Federal Reserve chairman Ben Bernanke and IMF managing director Christine Lagarde have publicly chastised political leaders on both sides of the Atlantic for their failure to develop policies that stimulate economic growth. But given the political divisions in Europe and the US, their blunt talk is not likely to lead to policies that restart the rich world’s stalled economic recovery.  Prolonged stagnation in the Euro-Atlantic area will only accelerate the shift in global economic power to the emerging world.

Bernanke pulled no punches in rebuking Congress at the annual gathering of central bankers in Jackson Hole, Wyoming. With the Fed divided over further quantitative easing to strengthen the sagging American economy, the chairman called on lawmakers to end their dysfunctional discord and endorse a short-term fiscal stimulus to ease long-term unemployment.  Lagarde likewise sharply criticized plodding European policymakers, warning them to recapitalize banks to avoid what could be a coming liquidity crisis. 


Largely because expectations of a new monetary stimulus from the Fed were low, the reaction in the US to the Bernanke speech was muted. European officials, however, including European Central Bank president Jean-Claude  Trichet, hastened to defend their actions, retorting that the stress tests conducted last month found only nine banks that failed to meet tier-one capital ratios. Depending on how banks currently value risk assets, their defense may be persuasive. Nonetheless, the amount of capital held in reserve to cover future loan losses, which is what worries the IMF, may be insufficient. Valuing the thinly traded bonds of Greece and the other peripheral countries, not to mention their contagious effect on the debt of core countries, is no easy task. French banks, which hold more Greek, Spanish, and Italian debt than any other eurozone country, are especially vulnerable.

Lagarde’s call for radical action was refreshingly candid. The bloom quickly left the rose of the second Greek bailout in July.   The community’s seventeen member countries have yet to approve the 109 billion euro bailout or increase the lending capacity of the European Financial Stability Fund, which would reduce market pressure on Italian and Spanish debt. German chancellor Angela Merkel has rebuffed the mooted creation of eurobonds, as have other surplus countries loath to support a perceived expedient that will increase their interest rates and introduce additional moral hazard by abetting the fiscally prodigal policies of deficit countries. Besides, the introduction of a eurobond would require a time-consuming change in European treaties and national constitutions, to say nothing of the political rancor it is sure to provoke.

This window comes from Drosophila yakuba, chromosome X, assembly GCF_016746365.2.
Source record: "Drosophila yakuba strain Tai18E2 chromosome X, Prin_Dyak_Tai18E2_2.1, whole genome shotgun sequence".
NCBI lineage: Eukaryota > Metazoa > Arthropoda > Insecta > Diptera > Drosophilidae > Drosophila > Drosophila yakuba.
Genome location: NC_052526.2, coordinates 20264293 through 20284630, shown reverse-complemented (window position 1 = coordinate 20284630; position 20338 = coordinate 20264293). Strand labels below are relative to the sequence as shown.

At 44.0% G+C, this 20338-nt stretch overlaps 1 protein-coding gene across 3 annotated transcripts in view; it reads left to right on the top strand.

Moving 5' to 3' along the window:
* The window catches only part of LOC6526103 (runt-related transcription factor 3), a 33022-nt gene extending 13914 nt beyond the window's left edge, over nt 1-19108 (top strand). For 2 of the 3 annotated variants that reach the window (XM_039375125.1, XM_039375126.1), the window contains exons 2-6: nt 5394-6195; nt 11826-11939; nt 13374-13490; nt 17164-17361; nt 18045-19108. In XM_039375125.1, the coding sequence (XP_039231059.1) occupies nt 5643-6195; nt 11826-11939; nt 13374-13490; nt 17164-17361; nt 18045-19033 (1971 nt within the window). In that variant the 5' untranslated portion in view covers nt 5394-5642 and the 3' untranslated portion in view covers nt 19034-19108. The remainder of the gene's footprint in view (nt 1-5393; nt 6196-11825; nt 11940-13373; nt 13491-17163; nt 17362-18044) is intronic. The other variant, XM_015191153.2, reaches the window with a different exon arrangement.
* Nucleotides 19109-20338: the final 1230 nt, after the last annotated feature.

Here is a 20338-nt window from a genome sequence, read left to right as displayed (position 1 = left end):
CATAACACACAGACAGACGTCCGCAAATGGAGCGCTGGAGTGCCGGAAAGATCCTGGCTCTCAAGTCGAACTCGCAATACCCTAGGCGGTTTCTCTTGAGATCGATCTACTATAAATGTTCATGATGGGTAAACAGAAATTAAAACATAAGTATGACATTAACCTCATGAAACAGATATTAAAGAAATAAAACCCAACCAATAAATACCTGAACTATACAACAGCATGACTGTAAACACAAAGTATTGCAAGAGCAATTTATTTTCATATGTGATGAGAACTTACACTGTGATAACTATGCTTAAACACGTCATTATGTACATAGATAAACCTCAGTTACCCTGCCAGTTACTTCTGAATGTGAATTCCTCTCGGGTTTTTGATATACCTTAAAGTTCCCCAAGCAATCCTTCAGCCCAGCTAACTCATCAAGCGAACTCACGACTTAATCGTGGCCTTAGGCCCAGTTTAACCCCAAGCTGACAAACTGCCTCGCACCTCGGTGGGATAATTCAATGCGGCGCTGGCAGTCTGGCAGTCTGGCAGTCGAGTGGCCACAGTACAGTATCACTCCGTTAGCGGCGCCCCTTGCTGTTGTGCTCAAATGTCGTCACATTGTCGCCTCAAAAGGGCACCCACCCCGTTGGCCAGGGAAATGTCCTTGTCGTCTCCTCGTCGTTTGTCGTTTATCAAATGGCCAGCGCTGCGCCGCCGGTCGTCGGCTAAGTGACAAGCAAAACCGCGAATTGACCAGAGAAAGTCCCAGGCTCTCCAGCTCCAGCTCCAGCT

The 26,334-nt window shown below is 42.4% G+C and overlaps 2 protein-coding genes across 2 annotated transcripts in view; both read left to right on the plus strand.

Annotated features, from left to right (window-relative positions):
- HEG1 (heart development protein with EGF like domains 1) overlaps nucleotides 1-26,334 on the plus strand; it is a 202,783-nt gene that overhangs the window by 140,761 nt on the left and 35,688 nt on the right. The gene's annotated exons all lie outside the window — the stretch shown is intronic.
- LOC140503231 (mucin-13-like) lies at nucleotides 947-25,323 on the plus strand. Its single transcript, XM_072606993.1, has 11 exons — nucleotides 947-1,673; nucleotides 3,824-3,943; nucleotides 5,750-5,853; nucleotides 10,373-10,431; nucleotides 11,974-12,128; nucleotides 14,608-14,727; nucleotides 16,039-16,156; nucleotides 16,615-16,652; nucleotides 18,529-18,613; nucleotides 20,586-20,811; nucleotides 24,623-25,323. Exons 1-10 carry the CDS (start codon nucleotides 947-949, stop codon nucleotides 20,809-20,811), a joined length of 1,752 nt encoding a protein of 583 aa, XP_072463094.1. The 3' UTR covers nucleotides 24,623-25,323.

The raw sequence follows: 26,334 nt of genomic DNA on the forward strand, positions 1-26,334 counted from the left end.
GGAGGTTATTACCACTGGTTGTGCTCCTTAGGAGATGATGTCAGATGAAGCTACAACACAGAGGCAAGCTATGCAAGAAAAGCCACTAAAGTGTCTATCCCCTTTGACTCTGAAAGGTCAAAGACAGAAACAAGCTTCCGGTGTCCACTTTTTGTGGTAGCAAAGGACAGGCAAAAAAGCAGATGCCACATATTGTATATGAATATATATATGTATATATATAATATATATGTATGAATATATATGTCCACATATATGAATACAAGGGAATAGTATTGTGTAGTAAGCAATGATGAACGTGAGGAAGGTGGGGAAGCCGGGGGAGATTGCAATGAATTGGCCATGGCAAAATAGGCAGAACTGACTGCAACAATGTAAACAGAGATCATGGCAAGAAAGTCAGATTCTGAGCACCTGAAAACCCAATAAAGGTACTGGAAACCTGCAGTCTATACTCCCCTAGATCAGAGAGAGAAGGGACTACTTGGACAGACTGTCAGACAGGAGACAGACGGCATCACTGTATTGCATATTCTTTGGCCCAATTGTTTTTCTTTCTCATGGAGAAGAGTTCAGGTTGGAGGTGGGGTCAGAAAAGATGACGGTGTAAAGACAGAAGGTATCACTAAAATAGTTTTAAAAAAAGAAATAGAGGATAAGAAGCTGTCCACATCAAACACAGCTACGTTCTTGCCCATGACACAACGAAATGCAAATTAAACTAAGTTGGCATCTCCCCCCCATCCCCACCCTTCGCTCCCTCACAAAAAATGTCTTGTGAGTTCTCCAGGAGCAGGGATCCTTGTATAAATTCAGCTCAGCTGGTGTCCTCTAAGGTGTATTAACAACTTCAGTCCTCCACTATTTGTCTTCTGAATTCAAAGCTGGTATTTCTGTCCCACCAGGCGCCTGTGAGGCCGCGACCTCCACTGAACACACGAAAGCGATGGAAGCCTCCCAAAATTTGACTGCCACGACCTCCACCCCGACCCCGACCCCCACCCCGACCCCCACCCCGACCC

The petty Finnish demand for a cash collateral agreement with Athens as a guarantee against Greek default further reinforces the parochialism and political divisiveness that is eroding European economic cohesion. Angered by the Finns’ deal, other surplus states – Austria, the Netherlands, Slovakia, and Slovenia as well as Germany – also demanded the right to take their share of Greece’s hide. Even though the Finnish agreement is “off the table,” according to German finance minister Wolfgang Schauble, the growing polarization in Europe is beginning to mirror the ideological stalemate in the US.

Like Lagarde, Bernanke is hoping that his frank appeal will inhibit Republicans and Democrats from holding the American economy hostage to their partisan differences. So are corporate leaders in the US, some of whom have begun to champion more vocally the need for a balance between a short-term fiscal stimulus–extension of the payroll-tax cut, forgiveness of mortgage debt, tax incentives for businesses that hire new workers, increased spending on infrastructure, education, and technology–and long term deficit reduction. Discouragingly, during the recent Republican debate in Ames, Iowa , none of the candidates was willing to endorse even modest fiscal enhancements. Monetary measures, if not another QE3–extending the maturities of the Fed’s securities portfolio , say, in an effort to reduce long-term interest rates –is still possible, but Bernanke faces political opposition from other Fed governors as well as from Tea Party supporters. Texas governor Rick Perry, whose virulent anti-government rhetoric has propelled him to the top of Republican polls, has labelled (libelled ?) such action on Bernanke’s part as “traitorous.”

While the developed West struggles to stave off a relapse into recession, the economies of the emerging world continue to grow. According to recent data supplied to The Economist, the combined output of developing world economies amounted to 38 percent of global GDP in 2010. In purchasing power parity terms, combined growth is projected to reach 54 percent of the total this year. Emerging economies already account for over half of all inflows of foreign direct investment and more than half of all capital spending, or double their level in 2000. Moreover, some large emerging powers–Brazil, China, and India–either willingly or, in India’s case, under duress, are introducing policies to address inflation, corruption, and other impediments to growth.

Of course, this trend could be reversed. The self-destructive policy stalemate in Europe and the US could intensify, depriving emerging economies of markets and investment capital and setting the stage for renewed global recession, or worse, from which no one will prosper.

Hugh De Santis is a strategic analyst and international consultant. He is a former career officer in the Department of State and chair of the department of national security strategy at the National War College.